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Can Reorchestration of Historical Themes Reinvent Government? A Case Study of the Empowerment Zones and Enterprise Communities Act of 1993

Marilyn Marks Rubin
Public Administration Review
Vol. 54, No. 2 (Mar. - Apr., 1994), pp. 161-169
Published by: Wiley on behalf of the American Society for Public Administration
DOI: 10.2307/976525
Stable URL: http://www.jstor.org/stable/976525
Page Count: 9
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Can Reorchestration of Historical Themes Reinvent Government? A Case Study of the Empowerment Zones and Enterprise Communities Act of 1993
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Abstract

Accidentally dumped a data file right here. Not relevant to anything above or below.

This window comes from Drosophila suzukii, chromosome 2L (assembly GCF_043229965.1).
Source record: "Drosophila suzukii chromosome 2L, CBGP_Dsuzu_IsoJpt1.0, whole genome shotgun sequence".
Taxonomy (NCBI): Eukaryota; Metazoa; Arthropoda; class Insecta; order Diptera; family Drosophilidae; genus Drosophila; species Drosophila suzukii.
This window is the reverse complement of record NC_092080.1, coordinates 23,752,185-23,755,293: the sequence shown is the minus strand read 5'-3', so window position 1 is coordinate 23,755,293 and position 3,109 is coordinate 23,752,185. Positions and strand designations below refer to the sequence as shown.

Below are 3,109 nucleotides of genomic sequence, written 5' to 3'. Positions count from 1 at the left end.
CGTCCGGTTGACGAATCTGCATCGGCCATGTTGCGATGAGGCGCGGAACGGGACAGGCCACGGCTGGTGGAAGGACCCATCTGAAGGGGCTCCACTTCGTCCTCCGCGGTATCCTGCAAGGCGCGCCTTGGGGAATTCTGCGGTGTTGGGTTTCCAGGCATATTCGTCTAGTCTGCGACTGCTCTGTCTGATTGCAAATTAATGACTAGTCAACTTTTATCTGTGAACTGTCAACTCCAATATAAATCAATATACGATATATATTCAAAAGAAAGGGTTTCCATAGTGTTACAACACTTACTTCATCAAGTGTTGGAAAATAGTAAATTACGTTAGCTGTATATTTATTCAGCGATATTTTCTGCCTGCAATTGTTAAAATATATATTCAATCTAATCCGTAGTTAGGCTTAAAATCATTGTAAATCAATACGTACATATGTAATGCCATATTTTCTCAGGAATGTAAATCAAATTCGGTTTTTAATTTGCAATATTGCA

How has the Clinton administration built upon lessons from past federal and state urban policy initiatives to fashion its Empowerment Zones and Enterprise Communities Act? Does a blending of historical themes constitute reinventing government? Marilyn Marks Rubin answers these questions by looking back at two predominant themes of the past 30 years that constitute seemingly unrelated approaches to providing assistance to distressed areas: the Enterprise Zone theme of the Reagan-Bush years and the Model Cities theme of Lyndon B. Johnson's Great Society. She indicates how lessons from earlier iterations of Federal Enterprise Zone proposals, from state experiences, and from the Model Cities program have informed the Clinton Administration.

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